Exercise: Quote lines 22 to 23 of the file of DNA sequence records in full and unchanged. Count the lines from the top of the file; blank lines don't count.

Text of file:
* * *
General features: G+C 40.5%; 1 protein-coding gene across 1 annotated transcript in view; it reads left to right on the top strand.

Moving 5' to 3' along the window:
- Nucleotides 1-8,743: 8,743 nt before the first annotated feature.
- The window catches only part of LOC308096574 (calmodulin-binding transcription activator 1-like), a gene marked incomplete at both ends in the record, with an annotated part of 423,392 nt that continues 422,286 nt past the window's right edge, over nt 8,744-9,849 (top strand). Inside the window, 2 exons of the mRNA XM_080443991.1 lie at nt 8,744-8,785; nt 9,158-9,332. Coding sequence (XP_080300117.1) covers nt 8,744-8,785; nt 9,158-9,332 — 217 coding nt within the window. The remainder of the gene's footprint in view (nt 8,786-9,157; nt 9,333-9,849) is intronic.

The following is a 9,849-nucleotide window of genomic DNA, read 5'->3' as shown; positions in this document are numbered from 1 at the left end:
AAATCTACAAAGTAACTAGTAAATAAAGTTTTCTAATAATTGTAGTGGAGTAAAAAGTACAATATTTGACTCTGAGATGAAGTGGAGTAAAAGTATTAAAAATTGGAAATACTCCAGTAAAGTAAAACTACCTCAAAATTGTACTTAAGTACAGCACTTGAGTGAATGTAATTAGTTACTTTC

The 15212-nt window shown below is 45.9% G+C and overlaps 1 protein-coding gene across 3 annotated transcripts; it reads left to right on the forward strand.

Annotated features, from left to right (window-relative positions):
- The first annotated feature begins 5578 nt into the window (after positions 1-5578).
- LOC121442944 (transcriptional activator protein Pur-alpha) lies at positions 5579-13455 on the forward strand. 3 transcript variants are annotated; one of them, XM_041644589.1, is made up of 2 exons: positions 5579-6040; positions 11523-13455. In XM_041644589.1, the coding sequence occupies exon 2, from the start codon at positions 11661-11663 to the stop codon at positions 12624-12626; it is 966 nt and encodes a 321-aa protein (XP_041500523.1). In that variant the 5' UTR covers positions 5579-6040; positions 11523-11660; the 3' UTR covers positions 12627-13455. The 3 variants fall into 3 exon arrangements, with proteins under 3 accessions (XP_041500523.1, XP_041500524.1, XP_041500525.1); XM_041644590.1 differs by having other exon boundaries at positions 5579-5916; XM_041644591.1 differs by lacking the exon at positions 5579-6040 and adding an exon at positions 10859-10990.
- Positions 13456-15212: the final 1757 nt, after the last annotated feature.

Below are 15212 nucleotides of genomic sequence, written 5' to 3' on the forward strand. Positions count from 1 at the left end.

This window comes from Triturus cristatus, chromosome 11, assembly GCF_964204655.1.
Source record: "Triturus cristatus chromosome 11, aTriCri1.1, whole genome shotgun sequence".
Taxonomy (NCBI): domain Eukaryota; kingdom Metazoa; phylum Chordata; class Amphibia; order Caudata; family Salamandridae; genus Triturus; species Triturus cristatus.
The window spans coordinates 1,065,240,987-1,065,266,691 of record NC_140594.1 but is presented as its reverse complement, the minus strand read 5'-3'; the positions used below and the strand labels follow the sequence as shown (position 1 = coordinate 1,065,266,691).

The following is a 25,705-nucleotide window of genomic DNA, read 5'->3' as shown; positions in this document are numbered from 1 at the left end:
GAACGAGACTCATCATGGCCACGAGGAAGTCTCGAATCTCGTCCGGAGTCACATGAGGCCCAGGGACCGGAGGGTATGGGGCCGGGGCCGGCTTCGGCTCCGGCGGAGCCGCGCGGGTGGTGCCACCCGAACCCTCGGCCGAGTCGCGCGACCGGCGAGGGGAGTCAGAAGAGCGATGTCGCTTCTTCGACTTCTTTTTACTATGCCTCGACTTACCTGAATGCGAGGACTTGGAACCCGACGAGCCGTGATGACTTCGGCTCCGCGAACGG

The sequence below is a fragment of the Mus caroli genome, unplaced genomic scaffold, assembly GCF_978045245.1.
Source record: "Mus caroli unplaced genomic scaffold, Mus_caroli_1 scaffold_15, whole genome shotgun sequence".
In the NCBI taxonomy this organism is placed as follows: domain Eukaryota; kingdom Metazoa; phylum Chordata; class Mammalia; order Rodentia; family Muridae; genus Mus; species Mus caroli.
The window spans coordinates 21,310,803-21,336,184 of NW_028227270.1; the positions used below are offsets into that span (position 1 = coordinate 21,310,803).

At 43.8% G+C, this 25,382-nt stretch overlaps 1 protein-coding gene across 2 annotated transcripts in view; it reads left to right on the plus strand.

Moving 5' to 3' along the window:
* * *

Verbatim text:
The window spans coordinates 21,310,803-21,336,184 of NW_028227270.1; the positions used below are offsets into that span (position 1 = coordinate 21,310,803).

At 43.8% G+C, this 25,382-nt stretch overlaps 1 protein-coding gene across 2 annotated transcripts in view; it reads left to right on the plus strand.